D. Franklin Jr-The attorney for Grim Sleeper serial killer suspect Lonnie Franklin Jr. criticized Los Angeles police for releasing scores of photos of women found in Franklin’s possession.
Mr. Franklin is accused of killing seven black women between 1985 and 1988 and three others between 2002 and 2007. Mr. Franklin, who was arrested in July 2010, has pleaded not guilty to the charges and remains in jail.
In a statement, Louisa Pensanti complained that the photos were not part of discovery in Frankin’s case and that some of the images were of Franklin’s family and friends.
“The photographs include members and friends of the Franklin family, all now subject to the intense scrutiny of the public as well as the police,” she wrote.
An LAPD source told The Times that detectives had asked Franklin’s family to review the photos before they were publicly released so that ones of his family and friends could be removed. But the source said officials got not no reply to their requests. It’s unclear whether Pensanti has now asked that any photos specifically be removed.
The LAPD was inundated with hundreds of phone calls, e-mails and other tips a day after detectives released photographs of the unidentified women found in a trailer belonging to Franklin, who has pleaded not guilty to 10 killings in South L.A.
“The information coming in is voluminous,” said Det. Dennis Kilcoyne, who headed the task force that searched for the killer. Officers, he said, have fielded “hundreds upon hundreds” of phone calls, as well as e-mails and text messages that flooded in through various hotlines and online accounts the department uses.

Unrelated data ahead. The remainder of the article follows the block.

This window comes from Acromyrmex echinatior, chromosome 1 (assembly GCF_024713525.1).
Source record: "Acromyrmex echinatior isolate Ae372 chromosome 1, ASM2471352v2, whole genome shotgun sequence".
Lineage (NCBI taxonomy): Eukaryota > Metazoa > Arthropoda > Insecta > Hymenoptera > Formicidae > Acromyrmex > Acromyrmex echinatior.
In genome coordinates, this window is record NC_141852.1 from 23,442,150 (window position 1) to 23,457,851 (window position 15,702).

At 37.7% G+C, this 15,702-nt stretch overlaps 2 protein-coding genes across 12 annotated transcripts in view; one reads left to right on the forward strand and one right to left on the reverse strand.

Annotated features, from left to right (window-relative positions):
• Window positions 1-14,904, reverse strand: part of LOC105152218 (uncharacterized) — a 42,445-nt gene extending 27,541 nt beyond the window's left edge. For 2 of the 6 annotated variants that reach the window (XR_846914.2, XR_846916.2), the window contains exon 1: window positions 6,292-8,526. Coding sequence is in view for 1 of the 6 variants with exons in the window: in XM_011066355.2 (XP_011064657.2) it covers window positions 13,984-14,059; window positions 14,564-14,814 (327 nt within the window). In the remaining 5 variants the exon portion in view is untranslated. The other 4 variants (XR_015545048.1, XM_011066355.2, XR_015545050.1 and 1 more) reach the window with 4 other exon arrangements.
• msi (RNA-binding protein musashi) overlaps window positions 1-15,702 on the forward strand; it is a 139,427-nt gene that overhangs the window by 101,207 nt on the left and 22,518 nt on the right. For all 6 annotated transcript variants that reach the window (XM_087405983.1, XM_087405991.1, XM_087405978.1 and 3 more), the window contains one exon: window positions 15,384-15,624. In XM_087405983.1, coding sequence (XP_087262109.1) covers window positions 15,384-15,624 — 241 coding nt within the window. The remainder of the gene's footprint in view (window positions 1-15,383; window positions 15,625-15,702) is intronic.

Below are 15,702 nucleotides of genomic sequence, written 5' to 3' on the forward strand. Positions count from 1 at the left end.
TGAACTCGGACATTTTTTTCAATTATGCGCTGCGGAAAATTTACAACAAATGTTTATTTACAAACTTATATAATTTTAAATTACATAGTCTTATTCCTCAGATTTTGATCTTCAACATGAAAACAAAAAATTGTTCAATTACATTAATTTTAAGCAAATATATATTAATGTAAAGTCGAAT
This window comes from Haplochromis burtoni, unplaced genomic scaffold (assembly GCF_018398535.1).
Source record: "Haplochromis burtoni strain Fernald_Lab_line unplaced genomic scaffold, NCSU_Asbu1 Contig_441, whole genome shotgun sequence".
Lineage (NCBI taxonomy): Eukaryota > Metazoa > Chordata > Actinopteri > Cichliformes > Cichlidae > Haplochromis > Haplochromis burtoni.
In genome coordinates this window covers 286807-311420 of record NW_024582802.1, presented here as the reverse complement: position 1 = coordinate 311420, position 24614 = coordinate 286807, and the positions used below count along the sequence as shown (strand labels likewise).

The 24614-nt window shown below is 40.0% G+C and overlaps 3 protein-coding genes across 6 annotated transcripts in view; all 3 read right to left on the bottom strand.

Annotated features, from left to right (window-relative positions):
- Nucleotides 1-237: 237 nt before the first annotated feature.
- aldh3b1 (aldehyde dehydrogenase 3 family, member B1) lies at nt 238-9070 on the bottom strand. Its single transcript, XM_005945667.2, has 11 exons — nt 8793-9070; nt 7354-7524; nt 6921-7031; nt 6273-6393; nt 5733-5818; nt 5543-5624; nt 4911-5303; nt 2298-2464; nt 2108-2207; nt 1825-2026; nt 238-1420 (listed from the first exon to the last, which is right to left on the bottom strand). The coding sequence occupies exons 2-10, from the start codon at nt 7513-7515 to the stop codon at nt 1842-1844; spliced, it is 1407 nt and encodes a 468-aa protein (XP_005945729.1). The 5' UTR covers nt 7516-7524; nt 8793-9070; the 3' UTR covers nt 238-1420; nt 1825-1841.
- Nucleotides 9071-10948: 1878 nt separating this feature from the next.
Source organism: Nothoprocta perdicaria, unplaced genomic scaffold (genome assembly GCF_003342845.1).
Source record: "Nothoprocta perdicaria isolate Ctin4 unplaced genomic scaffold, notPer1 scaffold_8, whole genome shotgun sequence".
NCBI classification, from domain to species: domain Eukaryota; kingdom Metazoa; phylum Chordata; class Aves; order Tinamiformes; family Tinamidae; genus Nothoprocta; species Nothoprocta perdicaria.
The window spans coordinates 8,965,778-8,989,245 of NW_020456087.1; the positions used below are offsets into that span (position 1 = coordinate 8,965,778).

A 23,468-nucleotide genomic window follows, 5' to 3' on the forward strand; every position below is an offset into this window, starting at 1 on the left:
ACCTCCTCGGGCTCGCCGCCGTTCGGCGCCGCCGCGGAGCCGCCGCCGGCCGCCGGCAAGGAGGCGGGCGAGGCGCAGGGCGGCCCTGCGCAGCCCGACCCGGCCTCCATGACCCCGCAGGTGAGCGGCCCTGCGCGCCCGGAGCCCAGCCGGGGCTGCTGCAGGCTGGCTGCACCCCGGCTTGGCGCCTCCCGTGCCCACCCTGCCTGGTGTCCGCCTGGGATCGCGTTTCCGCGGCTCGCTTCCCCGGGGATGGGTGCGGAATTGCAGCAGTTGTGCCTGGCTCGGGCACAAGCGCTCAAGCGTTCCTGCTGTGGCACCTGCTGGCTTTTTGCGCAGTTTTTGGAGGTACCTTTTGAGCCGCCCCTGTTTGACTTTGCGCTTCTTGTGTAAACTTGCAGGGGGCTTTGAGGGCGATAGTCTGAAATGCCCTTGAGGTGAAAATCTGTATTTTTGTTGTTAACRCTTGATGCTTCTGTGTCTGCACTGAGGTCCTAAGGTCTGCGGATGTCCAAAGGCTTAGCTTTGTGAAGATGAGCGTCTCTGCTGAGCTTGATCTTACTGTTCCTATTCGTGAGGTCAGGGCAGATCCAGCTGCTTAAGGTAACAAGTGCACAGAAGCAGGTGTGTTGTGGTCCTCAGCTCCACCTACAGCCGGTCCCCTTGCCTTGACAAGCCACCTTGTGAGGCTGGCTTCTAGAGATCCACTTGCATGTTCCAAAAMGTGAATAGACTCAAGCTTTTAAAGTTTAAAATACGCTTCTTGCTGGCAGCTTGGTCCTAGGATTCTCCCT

When Franklin, who is accused of sexually assaulting and murdering 10 African American women in South L.A., was arrested in July, authorities found a disturbing trove of about 1,000 photographs and hundreds of hours of video of women. Some of the images appeared to be innocent snapshots, but most showed the women in various states of undress and striking sexual poses.
Fearing that some of the women could be additional victims, detectives set out to identify them. Some of the material dated back to the 1980s and included video and digital camera images, Polaroids, conventional prints and even undeveloped film. The LAPD estimates that it is trying to identify about 160 people.
In her statement, Pensanti took issue with some comments made by public officials at the press conference releasing the photos. She was not specific but said: “The comments concluding guilt made by public officials during the press conference appear to be a deliberate tainting of public opinion and the jury pool.”
The statement, first reported by ABC News, continued: “Sadly, the public officials who have the Duty to uphold the Constitution have forgotten the basics in their desire for sensationalism and are jeopardizing Lonnie Franklin’s chance for a fair trial.”